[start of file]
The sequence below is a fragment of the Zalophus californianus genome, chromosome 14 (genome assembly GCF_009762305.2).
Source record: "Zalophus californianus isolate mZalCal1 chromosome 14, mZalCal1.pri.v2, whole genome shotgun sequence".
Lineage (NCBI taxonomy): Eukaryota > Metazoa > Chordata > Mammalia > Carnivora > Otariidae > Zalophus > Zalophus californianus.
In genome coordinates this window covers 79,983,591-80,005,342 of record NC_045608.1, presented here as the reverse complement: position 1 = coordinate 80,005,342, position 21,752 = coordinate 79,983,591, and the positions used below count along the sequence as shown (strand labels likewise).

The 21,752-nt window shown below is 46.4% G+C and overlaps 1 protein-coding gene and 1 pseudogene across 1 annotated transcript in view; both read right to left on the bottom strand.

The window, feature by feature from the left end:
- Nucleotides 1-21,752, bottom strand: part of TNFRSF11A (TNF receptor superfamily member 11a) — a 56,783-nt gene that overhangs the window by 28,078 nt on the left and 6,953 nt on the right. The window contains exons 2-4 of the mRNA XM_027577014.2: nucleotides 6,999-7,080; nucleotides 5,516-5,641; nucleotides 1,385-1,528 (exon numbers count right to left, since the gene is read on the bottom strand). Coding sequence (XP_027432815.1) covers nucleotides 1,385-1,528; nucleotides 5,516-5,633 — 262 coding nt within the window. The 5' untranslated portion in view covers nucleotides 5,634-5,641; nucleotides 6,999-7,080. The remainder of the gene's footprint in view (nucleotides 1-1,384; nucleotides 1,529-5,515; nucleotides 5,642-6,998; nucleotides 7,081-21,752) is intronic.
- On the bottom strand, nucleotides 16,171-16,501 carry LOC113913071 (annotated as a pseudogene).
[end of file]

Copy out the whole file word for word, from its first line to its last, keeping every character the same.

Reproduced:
The sequence below is a fragment of the Zalophus californianus genome, chromosome 14 (genome assembly GCF_009762305.2).
Source record: "Zalophus californianus isolate mZalCal1 chromosome 14, mZalCal1.pri.v2, whole genome shotgun sequence".
Lineage (NCBI taxonomy): Eukaryota > Metazoa > Chordata > Mammalia > Carnivora > Otariidae > Zalophus > Zalophus californianus.
In genome coordinates this window covers 79,983,591-80,005,342 of record NC_045608.1, presented here as the reverse complement: position 1 = coordinate 80,005,342, position 21,752 = coordinate 79,983,591, and the positions used below count along the sequence as shown (strand labels likewise).

The 21,752-nt window shown below is 46.4% G+C and overlaps 1 protein-coding gene and 1 pseudogene across 1 annotated transcript in view; both read right to left on the bottom strand.

The window, feature by feature from the left end:
- Nucleotides 1-21,752, bottom strand: part of TNFRSF11A (TNF receptor superfamily member 11a) — a 56,783-nt gene that overhangs the window by 28,078 nt on the left and 6,953 nt on the right. The window contains exons 2-4 of the mRNA XM_027577014.2: nucleotides 6,999-7,080; nucleotides 5,516-5,641; nucleotides 1,385-1,528 (exon numbers count right to left, since the gene is read on the bottom strand). Coding sequence (XP_027432815.1) covers nucleotides 1,385-1,528; nucleotides 5,516-5,633 — 262 coding nt within the window. The 5' untranslated portion in view covers nucleotides 5,634-5,641; nucleotides 6,999-7,080. The remainder of the gene's footprint in view (nucleotides 1-1,384; nucleotides 1,529-5,515; nucleotides 5,642-6,998; nucleotides 7,081-21,752) is intronic.
- On the bottom strand, nucleotides 16,171-16,501 carry LOC113913071 (annotated as a pseudogene).